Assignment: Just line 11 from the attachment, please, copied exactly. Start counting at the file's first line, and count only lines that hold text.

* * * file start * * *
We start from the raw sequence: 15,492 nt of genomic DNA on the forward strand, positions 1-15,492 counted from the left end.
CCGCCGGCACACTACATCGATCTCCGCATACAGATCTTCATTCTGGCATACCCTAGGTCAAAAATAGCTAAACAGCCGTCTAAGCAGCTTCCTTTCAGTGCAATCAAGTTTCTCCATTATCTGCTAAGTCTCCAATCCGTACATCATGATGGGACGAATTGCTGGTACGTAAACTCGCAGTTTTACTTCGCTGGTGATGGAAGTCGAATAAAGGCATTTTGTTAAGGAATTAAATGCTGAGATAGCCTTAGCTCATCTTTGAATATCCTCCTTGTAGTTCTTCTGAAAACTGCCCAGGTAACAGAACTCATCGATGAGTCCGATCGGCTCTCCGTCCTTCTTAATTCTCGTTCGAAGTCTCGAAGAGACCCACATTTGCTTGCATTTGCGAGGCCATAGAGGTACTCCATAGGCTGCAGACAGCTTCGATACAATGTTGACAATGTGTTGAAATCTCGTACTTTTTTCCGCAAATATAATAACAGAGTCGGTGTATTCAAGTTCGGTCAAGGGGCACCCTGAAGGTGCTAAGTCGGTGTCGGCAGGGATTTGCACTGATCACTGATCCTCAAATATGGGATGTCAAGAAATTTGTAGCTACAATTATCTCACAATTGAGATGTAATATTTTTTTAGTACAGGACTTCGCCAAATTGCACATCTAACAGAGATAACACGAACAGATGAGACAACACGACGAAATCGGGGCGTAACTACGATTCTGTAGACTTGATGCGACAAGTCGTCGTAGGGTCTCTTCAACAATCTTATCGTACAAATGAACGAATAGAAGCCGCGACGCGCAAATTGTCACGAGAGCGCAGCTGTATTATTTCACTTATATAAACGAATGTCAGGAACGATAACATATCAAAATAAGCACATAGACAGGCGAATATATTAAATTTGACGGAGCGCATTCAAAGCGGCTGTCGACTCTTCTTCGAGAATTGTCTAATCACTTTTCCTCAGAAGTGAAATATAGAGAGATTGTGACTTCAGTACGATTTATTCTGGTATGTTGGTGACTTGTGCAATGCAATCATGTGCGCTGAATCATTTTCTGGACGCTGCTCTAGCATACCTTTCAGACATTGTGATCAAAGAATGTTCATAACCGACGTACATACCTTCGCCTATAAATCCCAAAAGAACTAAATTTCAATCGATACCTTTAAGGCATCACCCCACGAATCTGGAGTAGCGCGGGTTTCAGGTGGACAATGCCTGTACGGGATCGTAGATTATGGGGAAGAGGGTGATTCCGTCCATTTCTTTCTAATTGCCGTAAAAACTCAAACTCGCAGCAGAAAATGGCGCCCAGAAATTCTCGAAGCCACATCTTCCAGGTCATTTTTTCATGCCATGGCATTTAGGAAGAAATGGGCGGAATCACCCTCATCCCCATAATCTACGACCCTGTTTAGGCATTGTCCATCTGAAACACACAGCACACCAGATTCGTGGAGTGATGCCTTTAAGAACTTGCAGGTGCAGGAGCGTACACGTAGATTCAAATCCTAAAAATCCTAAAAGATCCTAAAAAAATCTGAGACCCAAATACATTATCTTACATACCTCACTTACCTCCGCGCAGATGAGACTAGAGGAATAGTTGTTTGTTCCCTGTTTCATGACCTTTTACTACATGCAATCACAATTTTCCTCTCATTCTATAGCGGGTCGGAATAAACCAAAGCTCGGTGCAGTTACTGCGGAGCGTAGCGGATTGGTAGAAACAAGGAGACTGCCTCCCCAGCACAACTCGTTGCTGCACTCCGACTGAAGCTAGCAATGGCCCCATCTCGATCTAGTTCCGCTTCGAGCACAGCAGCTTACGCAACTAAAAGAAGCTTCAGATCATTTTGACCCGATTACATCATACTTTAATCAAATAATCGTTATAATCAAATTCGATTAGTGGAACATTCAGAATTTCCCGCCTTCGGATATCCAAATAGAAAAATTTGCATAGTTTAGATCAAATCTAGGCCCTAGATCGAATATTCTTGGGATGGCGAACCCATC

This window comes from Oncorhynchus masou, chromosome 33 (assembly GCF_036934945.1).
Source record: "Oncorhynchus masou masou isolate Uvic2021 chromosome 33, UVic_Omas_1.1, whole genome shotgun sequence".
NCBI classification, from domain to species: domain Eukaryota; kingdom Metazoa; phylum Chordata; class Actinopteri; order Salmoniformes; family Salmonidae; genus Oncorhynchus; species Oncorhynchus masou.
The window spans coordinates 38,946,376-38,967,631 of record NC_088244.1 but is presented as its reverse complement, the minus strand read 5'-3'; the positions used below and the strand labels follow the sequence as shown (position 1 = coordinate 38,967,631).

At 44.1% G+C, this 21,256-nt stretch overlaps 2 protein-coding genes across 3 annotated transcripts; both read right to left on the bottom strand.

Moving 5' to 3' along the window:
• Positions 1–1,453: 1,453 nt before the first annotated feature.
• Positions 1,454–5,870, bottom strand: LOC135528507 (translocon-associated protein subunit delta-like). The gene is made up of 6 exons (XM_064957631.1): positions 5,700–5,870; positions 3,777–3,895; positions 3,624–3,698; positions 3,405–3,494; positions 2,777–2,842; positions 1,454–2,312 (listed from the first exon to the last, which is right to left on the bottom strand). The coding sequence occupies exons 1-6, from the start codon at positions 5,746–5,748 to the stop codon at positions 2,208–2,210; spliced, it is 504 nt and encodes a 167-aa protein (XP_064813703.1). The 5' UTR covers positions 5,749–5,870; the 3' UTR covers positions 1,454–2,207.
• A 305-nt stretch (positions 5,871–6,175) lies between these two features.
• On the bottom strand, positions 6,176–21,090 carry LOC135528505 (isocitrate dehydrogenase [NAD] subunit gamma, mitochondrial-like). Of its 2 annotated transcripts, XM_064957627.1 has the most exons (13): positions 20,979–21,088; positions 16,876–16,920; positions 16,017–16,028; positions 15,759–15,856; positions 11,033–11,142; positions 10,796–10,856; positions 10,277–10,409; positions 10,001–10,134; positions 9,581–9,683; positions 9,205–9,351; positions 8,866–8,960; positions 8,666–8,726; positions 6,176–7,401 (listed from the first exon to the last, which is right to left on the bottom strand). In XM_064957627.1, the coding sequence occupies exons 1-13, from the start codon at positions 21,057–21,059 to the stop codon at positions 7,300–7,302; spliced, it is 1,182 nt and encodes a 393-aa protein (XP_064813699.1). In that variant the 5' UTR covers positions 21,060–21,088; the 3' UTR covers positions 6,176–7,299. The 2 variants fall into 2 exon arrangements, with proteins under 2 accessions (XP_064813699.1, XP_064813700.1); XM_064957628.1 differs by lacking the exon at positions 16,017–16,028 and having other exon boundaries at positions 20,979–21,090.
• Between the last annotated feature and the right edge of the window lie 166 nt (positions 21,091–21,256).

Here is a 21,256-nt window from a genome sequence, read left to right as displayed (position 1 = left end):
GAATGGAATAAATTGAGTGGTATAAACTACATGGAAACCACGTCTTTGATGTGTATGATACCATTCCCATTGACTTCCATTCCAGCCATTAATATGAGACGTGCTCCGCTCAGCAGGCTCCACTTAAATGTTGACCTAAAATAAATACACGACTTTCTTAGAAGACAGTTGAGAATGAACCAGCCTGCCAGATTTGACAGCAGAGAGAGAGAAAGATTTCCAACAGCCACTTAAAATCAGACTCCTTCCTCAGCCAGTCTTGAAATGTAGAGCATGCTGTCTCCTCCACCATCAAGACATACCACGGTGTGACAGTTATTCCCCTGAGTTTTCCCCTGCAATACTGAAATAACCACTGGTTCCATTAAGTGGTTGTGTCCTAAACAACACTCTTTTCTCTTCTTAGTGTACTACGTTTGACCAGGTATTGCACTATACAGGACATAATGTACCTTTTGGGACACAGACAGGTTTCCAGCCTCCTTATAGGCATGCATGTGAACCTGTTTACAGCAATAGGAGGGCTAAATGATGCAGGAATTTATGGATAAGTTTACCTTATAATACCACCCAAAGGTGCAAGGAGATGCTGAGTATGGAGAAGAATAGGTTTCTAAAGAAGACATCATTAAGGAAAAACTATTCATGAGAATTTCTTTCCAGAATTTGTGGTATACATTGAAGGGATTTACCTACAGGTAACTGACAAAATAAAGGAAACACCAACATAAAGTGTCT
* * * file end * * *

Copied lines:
• A 305-nt stretch (positions 5,871–6,175) lies between these two features.